DNHPE Comment: Notice the quote (highlight added) from the prime sponsor, Senator Forsythe. The plan's lack of academic accountability - how well voucher students perform academically and how good the schools themselves are - has clearly become an issue. When he talks about accountability here, in a way he never has before, he appears to be trying to convey to someone not watching too closely that the accountability issue is settled. There is no accountability in the plan.
The sponsors want the soft-ball parent survey to count as "accountability." Here is one of the 3 questions is asks:
You might think it unusual to put the wording of a survey into a piece of legislation. You would be right. The effect in this case is to give a legislator scanning the bill the impression that accountability is there, while ensuring that no meaningful survey could be slipped into place in the future.
Here is a fuller discussion of the accountability provision on the proposed voucher plan. And here is the accountability proposal we made back in February.
By Gary Rayno, Sunday, April 8, Union Leader
Lawmakers seek accord on scholarships, tax credits
The House and the Senate passed their own versions of bills that would provide scholarships to low- and middleincome students through business tax credits.
While there are differences in the two bills that will need to be reconciled before the end of the session — including whether the House or Senate gets the credit — the prime sponsor of the House’s version, House Majority Leader
D.J. Bettencourt, R-Salem, has already begun the push to override a potential Gov. John Lynch veto.
Bettencourt’s office sent letters to House supporters of the bill, which passed on a 173-127 vote with no Democratic support, thanking them and saying their continued support is critical.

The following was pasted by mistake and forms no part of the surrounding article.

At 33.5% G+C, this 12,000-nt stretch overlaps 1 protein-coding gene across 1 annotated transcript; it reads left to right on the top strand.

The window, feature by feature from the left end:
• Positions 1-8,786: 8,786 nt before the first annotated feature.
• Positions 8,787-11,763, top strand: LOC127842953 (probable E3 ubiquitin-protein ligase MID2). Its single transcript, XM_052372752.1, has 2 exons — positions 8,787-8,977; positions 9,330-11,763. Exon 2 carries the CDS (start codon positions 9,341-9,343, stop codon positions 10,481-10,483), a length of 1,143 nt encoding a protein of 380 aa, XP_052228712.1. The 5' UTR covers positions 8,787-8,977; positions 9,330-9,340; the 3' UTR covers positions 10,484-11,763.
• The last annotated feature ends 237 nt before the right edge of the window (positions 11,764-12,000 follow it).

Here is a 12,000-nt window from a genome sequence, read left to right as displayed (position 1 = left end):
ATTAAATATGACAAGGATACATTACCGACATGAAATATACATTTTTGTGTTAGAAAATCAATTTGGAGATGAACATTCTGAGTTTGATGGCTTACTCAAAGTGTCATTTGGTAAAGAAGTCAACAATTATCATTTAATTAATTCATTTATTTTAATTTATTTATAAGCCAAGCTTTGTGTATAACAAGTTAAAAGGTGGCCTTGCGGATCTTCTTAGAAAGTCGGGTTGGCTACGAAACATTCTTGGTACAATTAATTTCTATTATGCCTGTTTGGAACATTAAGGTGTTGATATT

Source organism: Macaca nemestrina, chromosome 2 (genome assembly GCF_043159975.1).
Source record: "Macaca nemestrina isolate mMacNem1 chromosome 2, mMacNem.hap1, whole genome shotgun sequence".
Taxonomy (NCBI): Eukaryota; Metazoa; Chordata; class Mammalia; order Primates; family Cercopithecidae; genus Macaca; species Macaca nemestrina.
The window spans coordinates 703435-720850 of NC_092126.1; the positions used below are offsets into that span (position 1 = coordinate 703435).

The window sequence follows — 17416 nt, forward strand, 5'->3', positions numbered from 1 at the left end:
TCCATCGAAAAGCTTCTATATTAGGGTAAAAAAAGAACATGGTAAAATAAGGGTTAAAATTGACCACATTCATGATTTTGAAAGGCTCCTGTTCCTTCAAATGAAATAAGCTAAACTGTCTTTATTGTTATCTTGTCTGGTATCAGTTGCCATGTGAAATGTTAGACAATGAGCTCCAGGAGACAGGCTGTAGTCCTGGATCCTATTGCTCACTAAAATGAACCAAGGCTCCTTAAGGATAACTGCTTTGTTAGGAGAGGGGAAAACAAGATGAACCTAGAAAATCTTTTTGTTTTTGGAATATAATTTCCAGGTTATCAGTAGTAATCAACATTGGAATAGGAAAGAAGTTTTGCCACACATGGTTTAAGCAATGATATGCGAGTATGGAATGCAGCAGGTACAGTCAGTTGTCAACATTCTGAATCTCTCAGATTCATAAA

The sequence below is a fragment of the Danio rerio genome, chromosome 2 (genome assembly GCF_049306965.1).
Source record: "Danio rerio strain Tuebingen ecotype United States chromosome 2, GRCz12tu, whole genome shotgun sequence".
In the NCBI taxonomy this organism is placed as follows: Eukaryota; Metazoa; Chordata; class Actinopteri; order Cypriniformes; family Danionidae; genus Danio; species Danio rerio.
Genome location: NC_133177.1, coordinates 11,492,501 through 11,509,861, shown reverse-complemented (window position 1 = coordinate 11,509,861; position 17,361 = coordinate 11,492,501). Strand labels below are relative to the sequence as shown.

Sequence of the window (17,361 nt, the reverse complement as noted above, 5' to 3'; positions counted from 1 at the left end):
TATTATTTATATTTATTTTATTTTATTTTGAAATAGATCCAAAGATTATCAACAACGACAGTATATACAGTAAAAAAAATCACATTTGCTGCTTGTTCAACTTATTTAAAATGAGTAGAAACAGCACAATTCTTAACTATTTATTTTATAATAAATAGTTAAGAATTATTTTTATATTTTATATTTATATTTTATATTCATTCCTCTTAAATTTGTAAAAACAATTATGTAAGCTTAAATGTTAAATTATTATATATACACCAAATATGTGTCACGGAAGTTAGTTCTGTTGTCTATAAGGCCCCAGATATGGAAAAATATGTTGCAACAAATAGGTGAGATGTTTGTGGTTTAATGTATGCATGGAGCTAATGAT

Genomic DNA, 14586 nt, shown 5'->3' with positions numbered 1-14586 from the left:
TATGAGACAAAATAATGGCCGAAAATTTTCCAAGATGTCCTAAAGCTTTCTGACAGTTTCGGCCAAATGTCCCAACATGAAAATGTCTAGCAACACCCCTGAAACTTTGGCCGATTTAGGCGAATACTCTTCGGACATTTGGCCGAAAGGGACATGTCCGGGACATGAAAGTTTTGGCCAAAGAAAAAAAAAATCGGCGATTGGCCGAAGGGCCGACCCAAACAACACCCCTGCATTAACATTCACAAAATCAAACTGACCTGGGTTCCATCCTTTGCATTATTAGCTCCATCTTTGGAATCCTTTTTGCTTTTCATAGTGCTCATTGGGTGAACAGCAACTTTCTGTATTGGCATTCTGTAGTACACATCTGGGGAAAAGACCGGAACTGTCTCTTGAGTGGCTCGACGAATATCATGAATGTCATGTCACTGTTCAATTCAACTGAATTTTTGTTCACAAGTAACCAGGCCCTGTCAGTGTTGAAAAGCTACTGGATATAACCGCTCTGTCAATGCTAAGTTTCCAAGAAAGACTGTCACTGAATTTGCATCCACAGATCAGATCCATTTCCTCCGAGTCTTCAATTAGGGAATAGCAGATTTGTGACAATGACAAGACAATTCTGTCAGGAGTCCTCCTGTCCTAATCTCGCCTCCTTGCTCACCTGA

Bettencourt and others tout the bill as a vehicle for low and middle-income families to choose the right schools for their students so they “are able to achieve the best academic outcome possible while improving overall education in New Hampshire.”
Under both the House and Senate versions of the bill, businesses could donate to a nonprofit organization that would provide scholarships of up to $2,500 per student. The student’s family would have to be at 300 percent of the federal poverty level or below.
The business would receive 85 percent tax credit against state business taxes.
Students in home schools could receive up to a $750 scholarship.
School districts losing students because of the scholarships would lose $4,100 per student in state education aid.
But not all Republicans are in favor of the plan.
During the House debate, longtime House Finance Committee member Neal Kurk, R-Weare, said though he believes in education competition and school choice, “we need to pay for this and not downshift to local property taxpayers.”
If a student leaves a school, he noted, expenses for that school do not decrease along with the state aid it loses.
“We went through you-know- what in the budget to avoid downshifting,” Kurk said. “Now we have a bill that says downshifting is OK if we can get school choice.”
Others opponents call it a back-door approach to vouchers that move taxpayers dollars from public schools to private and religious schools.
Senators passed Senate Bill 372 on a 15-9 vote, also with no Democratic support.
During the Senate debate on the bill, the prime sponsor,
Jim Forsythe, R-Strafford, said, “Education tax credits enable more choices for parents, putting accountability for education directly in their hands.”
Neither the House nor the Senate had veto-proof majorities in their first actions on the bills. Lynch has not said he would veto the bills, but has expressed some concerns.
Press secretary Colin Manning said after the House vote: “The governor is concerned about using public money to fund private education, and what does this mean for state resources? It is what it is.”